How pigments work
Colorants, both pigments and dyes, work by absorbing visible light of certain wavelengths (hue), and reflecting or transmitting all other visible wavelengths.
A pure neutral black (zero lightness) absorbs all visible light which falls on it, and does not reflect or transmit any light within the visible spectrum, making it completely opaque.
A true neutral white (maximum lightness, but neither hue nor chroma) reflects or transmits all visible light which falls on it. The proportion which is reflected rather than transmitted then determines its opacity; the more that is transmitted, the less opaque it is.
Pigments with hue and chroma, which thus appear chromatic or coloured, absorb greater visible light at certain wavelengths, and those determine the colour (hue) that we perceive. For example a cadmium yellow pigment such as cadmium zinc sulphide, PY 35, absorbs blue light, and reflects red and green light, which we perceive as appearing yellow.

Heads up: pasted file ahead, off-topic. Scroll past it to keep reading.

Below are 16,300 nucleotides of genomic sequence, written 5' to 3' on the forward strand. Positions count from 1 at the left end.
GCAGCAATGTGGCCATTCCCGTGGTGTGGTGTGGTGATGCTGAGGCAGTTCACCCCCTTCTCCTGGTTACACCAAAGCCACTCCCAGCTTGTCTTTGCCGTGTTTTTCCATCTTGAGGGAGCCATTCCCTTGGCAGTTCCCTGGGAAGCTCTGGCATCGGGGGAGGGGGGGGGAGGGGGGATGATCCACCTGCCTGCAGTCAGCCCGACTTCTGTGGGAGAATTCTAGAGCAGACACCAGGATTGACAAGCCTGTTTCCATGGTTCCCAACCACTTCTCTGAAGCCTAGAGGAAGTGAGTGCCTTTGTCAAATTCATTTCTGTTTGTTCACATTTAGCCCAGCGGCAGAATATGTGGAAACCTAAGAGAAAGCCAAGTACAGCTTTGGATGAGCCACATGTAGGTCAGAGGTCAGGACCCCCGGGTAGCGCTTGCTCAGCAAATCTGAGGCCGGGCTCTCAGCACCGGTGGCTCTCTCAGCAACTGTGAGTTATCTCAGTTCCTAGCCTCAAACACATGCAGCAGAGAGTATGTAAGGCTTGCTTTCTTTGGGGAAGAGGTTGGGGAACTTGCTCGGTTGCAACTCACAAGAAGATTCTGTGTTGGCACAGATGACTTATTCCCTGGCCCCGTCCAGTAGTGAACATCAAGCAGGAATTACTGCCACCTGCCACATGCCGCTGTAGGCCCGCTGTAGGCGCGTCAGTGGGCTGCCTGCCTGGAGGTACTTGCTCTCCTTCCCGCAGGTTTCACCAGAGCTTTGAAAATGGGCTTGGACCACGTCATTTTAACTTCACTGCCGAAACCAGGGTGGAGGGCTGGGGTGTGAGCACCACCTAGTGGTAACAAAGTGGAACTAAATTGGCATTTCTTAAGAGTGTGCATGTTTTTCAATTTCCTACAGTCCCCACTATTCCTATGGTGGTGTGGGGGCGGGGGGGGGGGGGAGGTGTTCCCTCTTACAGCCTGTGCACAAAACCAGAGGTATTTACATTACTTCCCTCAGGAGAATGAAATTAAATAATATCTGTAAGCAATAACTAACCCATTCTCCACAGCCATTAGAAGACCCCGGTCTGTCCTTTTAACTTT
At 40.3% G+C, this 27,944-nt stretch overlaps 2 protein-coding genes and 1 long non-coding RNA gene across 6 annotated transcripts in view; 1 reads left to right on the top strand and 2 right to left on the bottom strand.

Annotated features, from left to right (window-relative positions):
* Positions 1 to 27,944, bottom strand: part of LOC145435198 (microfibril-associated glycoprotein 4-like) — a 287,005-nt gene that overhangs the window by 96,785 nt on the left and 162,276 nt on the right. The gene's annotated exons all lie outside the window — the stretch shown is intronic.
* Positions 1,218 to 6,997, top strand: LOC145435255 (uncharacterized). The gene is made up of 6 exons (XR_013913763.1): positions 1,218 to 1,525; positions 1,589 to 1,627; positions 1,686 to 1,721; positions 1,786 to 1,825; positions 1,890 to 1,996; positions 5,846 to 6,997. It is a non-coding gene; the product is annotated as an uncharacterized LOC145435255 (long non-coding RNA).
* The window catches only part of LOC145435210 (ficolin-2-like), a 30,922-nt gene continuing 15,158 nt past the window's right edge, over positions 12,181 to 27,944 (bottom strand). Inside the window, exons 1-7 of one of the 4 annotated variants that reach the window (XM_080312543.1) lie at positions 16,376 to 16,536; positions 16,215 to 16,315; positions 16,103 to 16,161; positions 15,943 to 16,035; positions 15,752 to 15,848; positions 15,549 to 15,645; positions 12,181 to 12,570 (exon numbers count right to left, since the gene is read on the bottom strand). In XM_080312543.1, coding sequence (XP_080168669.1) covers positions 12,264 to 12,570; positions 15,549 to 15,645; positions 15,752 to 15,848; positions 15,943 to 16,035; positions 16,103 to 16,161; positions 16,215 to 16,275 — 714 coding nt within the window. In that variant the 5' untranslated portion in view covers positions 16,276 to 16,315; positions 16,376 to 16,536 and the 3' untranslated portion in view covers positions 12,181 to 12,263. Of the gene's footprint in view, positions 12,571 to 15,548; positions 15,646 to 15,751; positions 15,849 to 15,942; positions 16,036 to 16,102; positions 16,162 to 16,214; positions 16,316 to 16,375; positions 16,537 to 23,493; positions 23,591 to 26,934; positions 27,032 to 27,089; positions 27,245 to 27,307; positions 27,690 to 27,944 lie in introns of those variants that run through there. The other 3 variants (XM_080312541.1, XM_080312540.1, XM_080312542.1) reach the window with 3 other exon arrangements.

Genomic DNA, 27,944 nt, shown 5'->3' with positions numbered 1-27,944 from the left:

Mix pigments together, and you will see the result using subtractive colour rules. Add some ultramarine blue, containing sodium aluminium sulphosilicate or PB 29, which absorbs yellow light, and most reflected light from the mixture will be perceived as green. This is because under the subtractive colour mixing rule, yellow plus blue gives green. It may appear odd that mixing a pigment which absorbs blue light but appears yellow, with one that absorbs yellow light but appears blue, results in green reflected light, but complementary colour effects are the rule for colorants.
Paints, and the pigments within them, are best known by popular names, such as French Ultramarine. Most also have chemical descriptions, in this case complex sodium aluminium silicate containing sulphur, and should have a Colour Index (CI) name, here PB 29, and a Colour Index number, 77007. Because the CI number is not memorable, most manufacturers give the CI name to indicate which pigments are used in each paint.